Ewan Watt writes about the recent decision of CVS to stop selling cigarettes, and how there is more than meets the eye.
Whether this has been prompted by government isn’t entirely clear, but with the lucrative Affordable Care Act and the carefully coordinated social media campaign with the White House, it certainly has some of the hallmarks of ‘Blue Eagle’-style corporatism. At least the skeptics among us won’t be too surprised if government rules or Congress legislates that any pharmacy receiving government funds via Medicare or Medicaid can no longer sell products they deem unwholesome.
But the real concern here stems from the fact that CVS is taking this ‘voluntary’ move because they’re simply replacing these lost revenues with fruits emanating from their hard fought battles to increase the size of government. Consumers lose choice; CVS will be compensated by their taxes. From the initial discussions around the Affordable Care Act to its eventual passage and botched implementation, CVS’s lobbying team has been omnipresent — and increasingly aggressive. In fact the company more than doubled its lobbying expenditures in the third quarter of 2013 to nearly $5 million. Such massive investment isn’t made to create a free market and enhance consumer choice. It’s to ensure that government — not competition — is augmenting your bottom line.
No, it’s not deja vu, it’s simply another professional sports franchise asking for taxpayer money to help fund its private operations. In this Sun-Sentinel report, it’s revealed that the team hasn’t delivered on almost all of its original promises to the taxpayers, and now they’re asking for even more money:
The Florida Panthers professional hockey team says it’s losing more than $20 million a year and needs more public funds to survive.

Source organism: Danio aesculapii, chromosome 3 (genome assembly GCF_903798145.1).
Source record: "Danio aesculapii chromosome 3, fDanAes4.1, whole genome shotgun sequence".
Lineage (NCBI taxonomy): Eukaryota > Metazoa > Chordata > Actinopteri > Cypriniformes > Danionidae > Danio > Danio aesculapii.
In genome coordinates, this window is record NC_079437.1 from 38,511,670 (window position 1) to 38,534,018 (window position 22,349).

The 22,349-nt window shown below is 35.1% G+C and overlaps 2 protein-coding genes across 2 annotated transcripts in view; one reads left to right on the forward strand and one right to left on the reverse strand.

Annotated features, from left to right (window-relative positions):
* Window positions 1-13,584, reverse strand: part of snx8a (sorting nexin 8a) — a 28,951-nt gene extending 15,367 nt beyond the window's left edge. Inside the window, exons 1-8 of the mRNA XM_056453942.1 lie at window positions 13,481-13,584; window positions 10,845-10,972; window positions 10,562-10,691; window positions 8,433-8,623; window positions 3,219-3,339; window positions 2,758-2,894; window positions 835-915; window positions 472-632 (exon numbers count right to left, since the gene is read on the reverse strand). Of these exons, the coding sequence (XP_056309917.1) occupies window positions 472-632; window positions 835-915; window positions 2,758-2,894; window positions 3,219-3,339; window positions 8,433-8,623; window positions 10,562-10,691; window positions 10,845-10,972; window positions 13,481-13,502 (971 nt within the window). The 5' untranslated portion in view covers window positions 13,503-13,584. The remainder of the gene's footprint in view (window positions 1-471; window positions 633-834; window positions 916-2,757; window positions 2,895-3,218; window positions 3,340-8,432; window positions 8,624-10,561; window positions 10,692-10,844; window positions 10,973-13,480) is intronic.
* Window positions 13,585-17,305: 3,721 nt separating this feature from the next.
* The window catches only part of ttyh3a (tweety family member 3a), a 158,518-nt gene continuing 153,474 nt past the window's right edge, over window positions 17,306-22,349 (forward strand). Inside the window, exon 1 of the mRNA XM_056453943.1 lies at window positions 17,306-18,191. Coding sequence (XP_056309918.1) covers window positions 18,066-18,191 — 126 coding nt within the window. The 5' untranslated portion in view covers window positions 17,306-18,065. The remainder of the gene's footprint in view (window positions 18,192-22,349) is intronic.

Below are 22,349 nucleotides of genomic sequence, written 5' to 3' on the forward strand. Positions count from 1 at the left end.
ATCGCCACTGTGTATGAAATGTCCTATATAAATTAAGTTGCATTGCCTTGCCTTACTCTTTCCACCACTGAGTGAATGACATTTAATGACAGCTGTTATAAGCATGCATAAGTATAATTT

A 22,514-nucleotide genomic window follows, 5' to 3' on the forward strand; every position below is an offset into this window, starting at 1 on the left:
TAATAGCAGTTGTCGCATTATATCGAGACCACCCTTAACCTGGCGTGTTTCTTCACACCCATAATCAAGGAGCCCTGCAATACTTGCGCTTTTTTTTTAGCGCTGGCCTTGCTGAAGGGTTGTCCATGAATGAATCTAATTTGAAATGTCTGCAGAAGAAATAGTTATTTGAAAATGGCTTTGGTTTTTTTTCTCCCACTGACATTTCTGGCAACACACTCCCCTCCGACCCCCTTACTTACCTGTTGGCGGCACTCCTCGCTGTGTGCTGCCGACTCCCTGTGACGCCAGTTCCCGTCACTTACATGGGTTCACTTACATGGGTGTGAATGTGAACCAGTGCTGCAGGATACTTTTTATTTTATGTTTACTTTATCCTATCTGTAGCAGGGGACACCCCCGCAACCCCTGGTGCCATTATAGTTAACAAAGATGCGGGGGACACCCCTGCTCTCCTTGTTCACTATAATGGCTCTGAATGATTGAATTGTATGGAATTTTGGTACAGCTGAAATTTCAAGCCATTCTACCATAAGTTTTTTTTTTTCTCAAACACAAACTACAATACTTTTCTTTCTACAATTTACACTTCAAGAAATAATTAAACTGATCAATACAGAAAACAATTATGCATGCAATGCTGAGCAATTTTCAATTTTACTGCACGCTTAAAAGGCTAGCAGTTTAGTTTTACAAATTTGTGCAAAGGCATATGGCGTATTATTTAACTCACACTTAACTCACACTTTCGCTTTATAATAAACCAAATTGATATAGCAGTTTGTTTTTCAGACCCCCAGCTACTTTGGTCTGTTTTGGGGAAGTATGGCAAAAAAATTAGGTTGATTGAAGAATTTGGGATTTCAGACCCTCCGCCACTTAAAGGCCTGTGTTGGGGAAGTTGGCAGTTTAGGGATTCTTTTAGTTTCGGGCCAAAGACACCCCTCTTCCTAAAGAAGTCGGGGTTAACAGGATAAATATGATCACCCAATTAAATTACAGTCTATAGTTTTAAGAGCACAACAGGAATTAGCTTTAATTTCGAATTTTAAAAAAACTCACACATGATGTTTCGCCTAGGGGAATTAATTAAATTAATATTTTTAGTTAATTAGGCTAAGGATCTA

In August we noted that a new federal regulation would slow the revolving door between the SEC and the private sector. Well, the Office of Government Ethics is withdrawing the rule before it can take effect (a seemingly unusual event). The Project On Government Oversight reports:
A notice published in Monday’s edition of the Federal Register said that the Office of Government Ethics (OGE) was withdrawing the new rule at “the request of the SEC” so that the agency could have more time to “effectively educate affected employees before the exemption revocation takes effect.”
That being said, OGE is planning to republish the rule in January, for an effective delay of about 90 days.
The ethics office said it expects to republish the rule in January 2014, but it then would take another 90 days for the rule to go into effect, according to Monday’s announcement. As a result, SEC employees who would be affected by the rule change—including supervisory accountants, attorneys, economists, analysts, and administrative specialists—will have even more time to take advantage of the loophole.
The National Legal and Policy Center describes how one company is benefiting from the government ban on incandescent light bulbs… and how politicians are benefiting from the company.
Besides the federal and state governments’ coercive tactics in shaping citizens’ lighting practices, it shouldn’t surprise that Cree also is heavily invested in the same behavior that much of the rest of the “green” energy industry depends on: crony capitalism. In March 2010 Vice President Joe Biden, as he toured companies that had secured stimulus grants and loans, visited Cree along with then-Energy Secretary Steven Chu. Cree had received a $39-million tax credit through the Recovery Act, as well as $1.8 million in stimulus money for research and development. This coincided nicely with a visit by Swoboda to the White House the previous July, as well as a timely 2009 increase in Cree’s lobbying expenditures of 137 percent over the previous year.